As the migration of enterprises to the cloud picks up steam, Oracle is intent on keeping up. It has taken to refreshing its SaaS applications twice a year, bringing them up to feature parity with its on-premises software and adding brand-new features for e-commerce and internet-centric supply chain management.
Oracle Cloud Applications Release 13, announced Wednesday, is the newest iteration of the company’s cloud-based business applications. It upgrades the user interface across all the apps and delivers new capabilities for supply chain management (SCM), ERP, human capital management (HCM) and the CX Cloud Suite for customer experience management.
Ten years ago every company bought enterprise software, often in abundance. Today, 96% of organizations have now shelved some or all of it. While buying software is daunting, it is essential for competing in increasingly sophisticated industries.
The security risk that I am most focused on right now is this: Shadow IT and the consumerization of IT have put too many employee work activities out of sight of the security department.
Employees at my company now use more than 90 cloud-based apps that I know of. Most of these are categorized as software as a service (SaaS). Many are corporate-sanctioned, meaning the business unit or IT went through a selection process to identify and procure an application, and my department was at least consulted. This list includes applications such as ADP for payroll, Salesforce, Workday, Oracle, WebEx, Google Docs, Microsoft Office 365 and SAP.
Amazon Web Services has agreed to buy Nice, an Italian vendor of high-performance computing software and services to extend its as-a-service offering.
It’s Amazon.com’s second acquisition within six months of a software vendor that can put its cloud computing platform to new uses. The last was Elemental Technologies, in September.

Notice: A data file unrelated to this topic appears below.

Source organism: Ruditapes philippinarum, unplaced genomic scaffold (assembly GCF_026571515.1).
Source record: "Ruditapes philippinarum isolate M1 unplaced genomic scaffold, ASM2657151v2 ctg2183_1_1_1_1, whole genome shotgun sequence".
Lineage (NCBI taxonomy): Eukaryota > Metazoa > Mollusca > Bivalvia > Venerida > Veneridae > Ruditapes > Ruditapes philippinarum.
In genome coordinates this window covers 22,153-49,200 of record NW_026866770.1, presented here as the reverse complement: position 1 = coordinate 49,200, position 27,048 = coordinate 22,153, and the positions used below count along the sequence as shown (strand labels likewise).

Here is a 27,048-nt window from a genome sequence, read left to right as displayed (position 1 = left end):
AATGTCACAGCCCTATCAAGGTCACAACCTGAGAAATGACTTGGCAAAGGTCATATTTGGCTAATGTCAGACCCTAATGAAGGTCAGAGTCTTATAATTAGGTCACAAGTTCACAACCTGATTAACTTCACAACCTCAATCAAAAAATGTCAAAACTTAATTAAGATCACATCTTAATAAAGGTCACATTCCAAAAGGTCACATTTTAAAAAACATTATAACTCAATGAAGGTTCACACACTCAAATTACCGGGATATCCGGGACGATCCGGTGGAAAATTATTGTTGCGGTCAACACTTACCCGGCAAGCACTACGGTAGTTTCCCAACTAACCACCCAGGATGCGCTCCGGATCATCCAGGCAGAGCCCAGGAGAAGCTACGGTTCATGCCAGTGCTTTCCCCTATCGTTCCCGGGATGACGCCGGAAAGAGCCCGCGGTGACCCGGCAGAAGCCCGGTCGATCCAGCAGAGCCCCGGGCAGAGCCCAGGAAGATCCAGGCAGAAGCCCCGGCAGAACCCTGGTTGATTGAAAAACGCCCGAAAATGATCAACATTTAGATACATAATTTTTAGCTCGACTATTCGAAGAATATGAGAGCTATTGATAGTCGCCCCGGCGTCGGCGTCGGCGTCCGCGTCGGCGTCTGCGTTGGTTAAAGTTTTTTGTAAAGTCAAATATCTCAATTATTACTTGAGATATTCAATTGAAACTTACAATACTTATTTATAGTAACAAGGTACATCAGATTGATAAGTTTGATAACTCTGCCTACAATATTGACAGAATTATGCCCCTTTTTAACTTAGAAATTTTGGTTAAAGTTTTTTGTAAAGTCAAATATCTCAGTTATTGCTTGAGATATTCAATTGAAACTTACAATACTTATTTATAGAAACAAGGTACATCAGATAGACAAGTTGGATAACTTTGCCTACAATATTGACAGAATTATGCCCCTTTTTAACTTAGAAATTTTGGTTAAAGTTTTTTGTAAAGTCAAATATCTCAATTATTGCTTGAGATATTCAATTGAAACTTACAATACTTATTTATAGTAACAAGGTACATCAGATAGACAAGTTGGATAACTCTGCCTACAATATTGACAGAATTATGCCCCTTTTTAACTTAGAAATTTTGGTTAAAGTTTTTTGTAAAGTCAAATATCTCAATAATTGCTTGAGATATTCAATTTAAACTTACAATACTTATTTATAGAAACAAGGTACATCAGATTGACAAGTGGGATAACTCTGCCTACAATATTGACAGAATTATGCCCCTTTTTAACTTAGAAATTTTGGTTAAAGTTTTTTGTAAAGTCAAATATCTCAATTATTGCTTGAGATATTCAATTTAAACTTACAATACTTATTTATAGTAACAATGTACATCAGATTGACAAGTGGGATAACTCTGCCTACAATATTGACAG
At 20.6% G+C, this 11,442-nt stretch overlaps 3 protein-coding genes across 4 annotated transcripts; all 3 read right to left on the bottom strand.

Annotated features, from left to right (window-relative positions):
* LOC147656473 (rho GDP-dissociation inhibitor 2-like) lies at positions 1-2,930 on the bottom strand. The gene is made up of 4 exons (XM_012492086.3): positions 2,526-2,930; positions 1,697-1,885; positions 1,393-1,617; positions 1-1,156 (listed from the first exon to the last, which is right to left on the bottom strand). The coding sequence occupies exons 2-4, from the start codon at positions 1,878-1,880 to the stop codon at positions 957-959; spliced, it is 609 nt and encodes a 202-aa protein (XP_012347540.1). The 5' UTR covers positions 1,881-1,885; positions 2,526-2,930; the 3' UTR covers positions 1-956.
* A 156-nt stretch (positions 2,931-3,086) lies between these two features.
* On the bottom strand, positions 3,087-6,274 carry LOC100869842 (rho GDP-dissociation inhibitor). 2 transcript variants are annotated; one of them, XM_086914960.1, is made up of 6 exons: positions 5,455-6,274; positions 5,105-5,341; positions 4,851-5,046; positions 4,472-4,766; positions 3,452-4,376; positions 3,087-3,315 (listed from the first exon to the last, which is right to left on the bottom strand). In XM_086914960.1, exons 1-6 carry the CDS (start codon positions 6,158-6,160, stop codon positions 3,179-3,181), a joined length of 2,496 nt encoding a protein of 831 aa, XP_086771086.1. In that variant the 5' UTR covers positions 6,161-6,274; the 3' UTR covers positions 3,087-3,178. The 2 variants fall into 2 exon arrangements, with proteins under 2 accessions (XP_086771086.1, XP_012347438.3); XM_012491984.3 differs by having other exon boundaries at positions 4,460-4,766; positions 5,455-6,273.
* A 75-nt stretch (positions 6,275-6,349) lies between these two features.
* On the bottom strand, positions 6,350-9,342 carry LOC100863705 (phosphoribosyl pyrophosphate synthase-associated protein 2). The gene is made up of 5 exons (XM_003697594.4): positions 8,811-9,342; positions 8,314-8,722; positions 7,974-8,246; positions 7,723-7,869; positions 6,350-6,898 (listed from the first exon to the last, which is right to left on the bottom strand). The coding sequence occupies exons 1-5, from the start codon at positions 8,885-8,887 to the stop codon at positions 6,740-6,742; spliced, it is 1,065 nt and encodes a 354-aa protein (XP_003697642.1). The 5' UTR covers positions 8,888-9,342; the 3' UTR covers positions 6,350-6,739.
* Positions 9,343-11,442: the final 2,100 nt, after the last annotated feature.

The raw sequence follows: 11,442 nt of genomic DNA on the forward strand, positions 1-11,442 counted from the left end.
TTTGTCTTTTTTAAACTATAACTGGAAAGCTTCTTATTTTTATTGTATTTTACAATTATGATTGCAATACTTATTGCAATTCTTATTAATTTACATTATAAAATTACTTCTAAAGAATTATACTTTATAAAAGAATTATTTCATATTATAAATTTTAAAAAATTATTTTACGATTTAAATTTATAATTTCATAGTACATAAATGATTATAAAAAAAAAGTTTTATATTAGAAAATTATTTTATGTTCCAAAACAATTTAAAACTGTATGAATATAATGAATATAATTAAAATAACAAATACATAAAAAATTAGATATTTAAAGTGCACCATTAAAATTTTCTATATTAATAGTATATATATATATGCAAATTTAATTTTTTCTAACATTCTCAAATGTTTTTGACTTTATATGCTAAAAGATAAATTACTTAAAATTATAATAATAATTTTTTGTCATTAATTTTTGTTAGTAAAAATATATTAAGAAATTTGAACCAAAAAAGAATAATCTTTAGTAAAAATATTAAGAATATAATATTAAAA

Nice is a niche outfit, with customers numbering in the hundreds, not thousands. Companies and research institutions in the aerospace, automotive, energy, life sciences and technology industries use its products to centralize HPC, cloud and visualization functions.
All 8 featured startups at the event held at the innovation-infused Boston Seaport’s communal District Hall workspace could be classified as software-as-a-service (SaaS) companies in one way or another, with a bit of platform-as-a-service and foliage-as-a-service tossed in.
DataServ, the global Software as a Service (SaaS) enterprise content management (ECM) provider of document and process automation solutions, has been selected to provide Purchase to Pay (P2P) automation to a global financial services firm. DataServ’s SaaS P2P automation solution includes digital mailroom services, with optical character recognition and automated workflow for non-purchase order (PO) invoices, as well as AutoVouch™ for touchless processing of invoices generated through a PO.
DataServ CEO/Founder Jeff Haller says: “With a history dating back well over a half century, our new financial services client has developed a well-earned reputation as an industry leader, and we are thrilled to have been chosen to help streamline their P2P process. We look forward to helping them eliminate paper, reduce bottlenecks, and transition staff to higher value work.”
DataServ is a global SaaS provider of document and process workflow automation solutions for the financial operations and human resources functions. A cloud computing pioneer, they developed the first commercially viable SaaS ECM in the world. Serving organizations worldwide since 1994, DataServ streamlines and lowers costs within Accounts Payable via their P2P solution set (including Expense Report Automation and Purchase Order Requisition Automation), Accounts Receivable with Quote to Cash (Q2C), and Human Resources through Hire to Retire (H2R) by capturing documents and data and automating business processes.